Needle and syringe programs: your questions answered

If you tread on a needle and syringe in the park, should you have a HIV or hepatitis C test?

Page last updated: 2005

If a person sustains an injury from a discarded used needle in the community it usually causes a great degree of anxiety and distress. The main fear is that the injury caused by the discarded used needle may result in infection with HIV or hepatitis. The risk of acquiring these infections is extremely low. This is because HIV, hepatitis C and hepatitis B do not survive long outside the body. Most needles and syringes found in the community setting have been discarded for some time.

To date, there are no published reports of HIV, hepatitis C or hepatitis B infection being acquired by a member of the public after injury from a discarded used needle in the community in Australia. If you do tread on a needle and syringe, don't panic, the risk of infection is extremely low. Wash the affected area with warm soapy water, apply antiseptic and cover with a band-aid. Contact your doctor or local community health centre for confidential advice. Ask for information about a tetanus shot.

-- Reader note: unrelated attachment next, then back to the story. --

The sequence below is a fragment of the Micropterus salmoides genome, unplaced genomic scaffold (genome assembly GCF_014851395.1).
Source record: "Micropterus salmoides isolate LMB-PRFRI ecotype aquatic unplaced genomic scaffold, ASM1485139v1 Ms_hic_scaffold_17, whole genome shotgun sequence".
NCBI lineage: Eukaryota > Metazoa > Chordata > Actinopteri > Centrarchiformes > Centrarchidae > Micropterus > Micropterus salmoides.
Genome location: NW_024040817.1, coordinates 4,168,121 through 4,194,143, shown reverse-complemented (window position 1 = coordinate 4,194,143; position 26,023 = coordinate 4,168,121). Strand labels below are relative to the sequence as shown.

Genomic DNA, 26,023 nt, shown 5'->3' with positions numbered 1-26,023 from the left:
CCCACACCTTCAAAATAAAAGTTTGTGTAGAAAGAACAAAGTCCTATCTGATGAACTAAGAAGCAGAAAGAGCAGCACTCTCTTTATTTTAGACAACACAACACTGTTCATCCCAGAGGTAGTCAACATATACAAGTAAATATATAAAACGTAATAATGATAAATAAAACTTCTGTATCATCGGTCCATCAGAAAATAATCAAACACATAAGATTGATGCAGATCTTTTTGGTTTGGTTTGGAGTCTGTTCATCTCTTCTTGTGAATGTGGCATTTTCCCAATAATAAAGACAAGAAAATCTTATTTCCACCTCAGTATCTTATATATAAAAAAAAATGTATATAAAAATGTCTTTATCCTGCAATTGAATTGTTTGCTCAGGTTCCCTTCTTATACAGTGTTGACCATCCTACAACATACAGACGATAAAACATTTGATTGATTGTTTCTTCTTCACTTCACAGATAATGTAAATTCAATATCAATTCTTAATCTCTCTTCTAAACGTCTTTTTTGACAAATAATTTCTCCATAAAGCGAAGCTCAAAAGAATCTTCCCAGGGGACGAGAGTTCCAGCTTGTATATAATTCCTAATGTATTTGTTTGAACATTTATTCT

• There are no published reports of HIV, hepatitis C or hepatitis B infection being acquired by a member of the public after injury from a discarded used needle in the community in Australia.

  • Don't panic if you do tread on a needle and syringe. Wash the area with warm soapy water, apply antiseptic and cover with a band-aid.

  • Contact your doctor or local community health centre for advice. Ask for information about a tetanus shot.

The Pharmaceutical Society of Australia:

The Pharmaceutical Society of Australia supports Needle and Syringe Programs as a means of reducing the rate of transmission of blood borne viruses and minimising the harmful effects of illicit drug use to users and the community.